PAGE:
The fool is one of the first character archetypes that any student of literature learns how to analyze. Despite his seemingly light or even pointless chatter, the fool usually manages to say some fairly important things. Upon further study, the student may perceive that it is because of his penchant for silliness that the fool is given leave to express even offensive truths about the other characters. What happens, though, when one fool encounters another? Fools are not used to being subject to one another’s wit; this experience of being held up to a sort of mirror is generally reserved for the characters who must undergo some change to further the plot. Touchstone and Jaques manage to break that rule, and merely by coexisting seem to compete. Both live up to some part of our expectation of the fool, but neither manages to fill the role entirely. Which one comes closer is a matter worthy of some debate.
In her book The Fool: His Social and Literary History, Enid Welsford devotes a chapter to “The Court-Fool in Elizabethan Drama” and briefly discusses As You Like It specifically. She at one point describes fools as being “…partly within and partly outside the action of the drama.” (244). This idea is applicable to Touchstone and Jaques, but in a slightly different way than she intended it. She was describing characters placed by circumstance in that liminal state--characters with no desire to move to either side of their middle ground. Also, she describes the differences between Touchstone and Jaques, both in appearance and attitude. Most importantly, she mentions that Touchstone “…exposes affectation; but he is capable of…criticism, and his judgments are r...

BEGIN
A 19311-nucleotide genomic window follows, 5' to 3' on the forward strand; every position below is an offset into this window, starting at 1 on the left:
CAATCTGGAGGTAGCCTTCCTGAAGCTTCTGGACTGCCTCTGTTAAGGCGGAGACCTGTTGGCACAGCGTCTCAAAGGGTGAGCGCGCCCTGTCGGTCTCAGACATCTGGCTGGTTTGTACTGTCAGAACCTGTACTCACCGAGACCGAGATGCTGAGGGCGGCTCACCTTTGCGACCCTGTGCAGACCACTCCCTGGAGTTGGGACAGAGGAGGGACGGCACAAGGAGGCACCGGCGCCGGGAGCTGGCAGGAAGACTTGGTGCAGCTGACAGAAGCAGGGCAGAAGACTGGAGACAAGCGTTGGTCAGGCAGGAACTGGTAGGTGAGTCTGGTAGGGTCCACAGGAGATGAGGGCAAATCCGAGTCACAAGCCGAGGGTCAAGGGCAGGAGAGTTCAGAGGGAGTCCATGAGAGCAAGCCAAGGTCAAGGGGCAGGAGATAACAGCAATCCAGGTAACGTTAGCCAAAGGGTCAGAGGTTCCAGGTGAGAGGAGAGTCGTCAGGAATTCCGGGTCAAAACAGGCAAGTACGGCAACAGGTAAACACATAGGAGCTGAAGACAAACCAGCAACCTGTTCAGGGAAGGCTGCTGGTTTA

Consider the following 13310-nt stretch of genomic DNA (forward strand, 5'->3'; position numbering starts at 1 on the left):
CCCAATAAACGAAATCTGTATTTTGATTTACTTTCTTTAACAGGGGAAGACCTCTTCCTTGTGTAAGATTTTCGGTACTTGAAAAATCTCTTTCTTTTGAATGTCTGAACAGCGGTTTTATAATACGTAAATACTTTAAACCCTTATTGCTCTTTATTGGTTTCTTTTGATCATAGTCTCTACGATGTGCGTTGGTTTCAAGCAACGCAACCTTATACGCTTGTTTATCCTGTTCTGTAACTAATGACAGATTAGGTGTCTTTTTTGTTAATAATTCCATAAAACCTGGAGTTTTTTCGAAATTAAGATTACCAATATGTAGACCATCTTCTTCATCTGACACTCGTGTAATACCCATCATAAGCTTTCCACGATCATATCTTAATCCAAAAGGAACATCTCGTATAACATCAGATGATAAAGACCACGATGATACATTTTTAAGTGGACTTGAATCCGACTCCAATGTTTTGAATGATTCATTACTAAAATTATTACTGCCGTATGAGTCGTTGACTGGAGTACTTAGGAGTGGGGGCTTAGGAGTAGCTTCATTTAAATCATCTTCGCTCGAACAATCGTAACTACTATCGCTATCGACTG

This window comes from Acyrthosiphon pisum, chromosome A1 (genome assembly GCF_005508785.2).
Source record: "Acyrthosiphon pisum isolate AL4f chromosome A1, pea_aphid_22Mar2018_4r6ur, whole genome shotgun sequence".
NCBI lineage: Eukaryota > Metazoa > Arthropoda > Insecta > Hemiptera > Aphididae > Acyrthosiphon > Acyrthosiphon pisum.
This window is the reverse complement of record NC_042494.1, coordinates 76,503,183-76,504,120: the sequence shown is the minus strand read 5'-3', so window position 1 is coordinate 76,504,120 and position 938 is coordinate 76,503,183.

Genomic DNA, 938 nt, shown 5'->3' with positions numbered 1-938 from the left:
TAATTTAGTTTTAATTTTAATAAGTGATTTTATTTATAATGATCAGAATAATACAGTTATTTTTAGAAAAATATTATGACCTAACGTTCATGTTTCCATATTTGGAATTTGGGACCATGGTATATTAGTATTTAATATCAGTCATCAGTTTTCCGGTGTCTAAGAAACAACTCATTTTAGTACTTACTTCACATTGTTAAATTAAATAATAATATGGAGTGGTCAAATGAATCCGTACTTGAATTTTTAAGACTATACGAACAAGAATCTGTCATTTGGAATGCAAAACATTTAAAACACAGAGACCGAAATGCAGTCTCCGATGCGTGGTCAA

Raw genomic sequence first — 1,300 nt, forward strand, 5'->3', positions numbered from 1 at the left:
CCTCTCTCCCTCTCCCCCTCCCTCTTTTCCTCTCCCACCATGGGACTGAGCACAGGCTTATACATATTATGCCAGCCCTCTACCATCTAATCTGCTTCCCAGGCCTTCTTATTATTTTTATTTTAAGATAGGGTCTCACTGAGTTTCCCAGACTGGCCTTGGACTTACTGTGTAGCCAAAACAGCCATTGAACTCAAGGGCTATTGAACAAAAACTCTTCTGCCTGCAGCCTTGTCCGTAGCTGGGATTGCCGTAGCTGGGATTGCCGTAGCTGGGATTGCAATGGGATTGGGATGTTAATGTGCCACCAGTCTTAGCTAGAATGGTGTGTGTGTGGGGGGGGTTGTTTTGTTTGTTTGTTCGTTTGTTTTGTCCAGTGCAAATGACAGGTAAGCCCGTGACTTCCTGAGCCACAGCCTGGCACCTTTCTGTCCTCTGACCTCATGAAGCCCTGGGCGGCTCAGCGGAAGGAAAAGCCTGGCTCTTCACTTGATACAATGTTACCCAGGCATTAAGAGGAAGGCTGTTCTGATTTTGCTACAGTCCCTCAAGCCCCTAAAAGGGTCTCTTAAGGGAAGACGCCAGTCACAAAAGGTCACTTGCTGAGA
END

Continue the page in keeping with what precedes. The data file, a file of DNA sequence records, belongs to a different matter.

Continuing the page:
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... encroaching on his territory. Jaques is a sort-of fool in a sort-of court, but Touchstone’s presence brings in a glimmer of the rest of the world—a real fool from a real court—that shatters Jaques before he ever has a chance to throw a single stone at Touchstone. Jaques’ attempts to find a place for himself, then, simply read as a strange, lost man making faces in a glass. There is no way that Jaques can surpass Touchstone’s inherent liminality—where Touchstone slips seamlessly from one world to the next, in and out of the action, Jaques just hops jerkily back and forth like someone walking on hot coals. He never lands in any one place long enough to really establish himself. It is for this reason that Touchstone fills every facet of the fool’s role more ably than Jaques, up until the bitter end when Jaques takes the traditional fool’s ending and stands alone.
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